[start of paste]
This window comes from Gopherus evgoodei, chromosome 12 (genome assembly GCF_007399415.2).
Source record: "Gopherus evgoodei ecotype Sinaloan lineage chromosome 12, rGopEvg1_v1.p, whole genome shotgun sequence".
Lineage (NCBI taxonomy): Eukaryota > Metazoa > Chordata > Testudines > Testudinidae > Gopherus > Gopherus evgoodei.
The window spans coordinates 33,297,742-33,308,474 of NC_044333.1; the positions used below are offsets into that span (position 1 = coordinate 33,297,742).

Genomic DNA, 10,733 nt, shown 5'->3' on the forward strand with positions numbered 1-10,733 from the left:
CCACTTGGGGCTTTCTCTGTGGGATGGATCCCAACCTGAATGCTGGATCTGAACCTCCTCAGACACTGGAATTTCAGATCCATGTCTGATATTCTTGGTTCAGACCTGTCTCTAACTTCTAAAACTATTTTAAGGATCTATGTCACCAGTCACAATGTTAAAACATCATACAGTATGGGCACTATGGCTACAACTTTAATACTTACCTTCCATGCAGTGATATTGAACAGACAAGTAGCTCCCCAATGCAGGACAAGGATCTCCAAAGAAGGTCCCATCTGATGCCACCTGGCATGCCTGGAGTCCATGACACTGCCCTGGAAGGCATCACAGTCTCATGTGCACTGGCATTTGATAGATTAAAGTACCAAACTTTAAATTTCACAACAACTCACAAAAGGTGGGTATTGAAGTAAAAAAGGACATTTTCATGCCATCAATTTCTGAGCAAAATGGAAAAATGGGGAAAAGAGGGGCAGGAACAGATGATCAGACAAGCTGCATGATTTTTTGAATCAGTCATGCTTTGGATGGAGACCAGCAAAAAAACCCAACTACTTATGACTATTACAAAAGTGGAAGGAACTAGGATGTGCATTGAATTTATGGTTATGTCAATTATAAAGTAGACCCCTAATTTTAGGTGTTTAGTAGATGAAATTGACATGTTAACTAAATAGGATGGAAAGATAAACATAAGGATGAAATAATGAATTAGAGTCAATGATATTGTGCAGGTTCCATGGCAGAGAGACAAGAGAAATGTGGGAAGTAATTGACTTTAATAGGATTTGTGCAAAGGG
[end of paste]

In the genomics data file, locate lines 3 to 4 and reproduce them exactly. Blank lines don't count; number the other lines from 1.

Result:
Lineage (NCBI taxonomy): Eukaryota > Metazoa > Chordata > Testudines > Testudinidae > Gopherus > Gopherus evgoodei.
The window spans coordinates 33,297,742-33,308,474 of NC_044333.1; the positions used below are offsets into that span (position 1 = coordinate 33,297,742).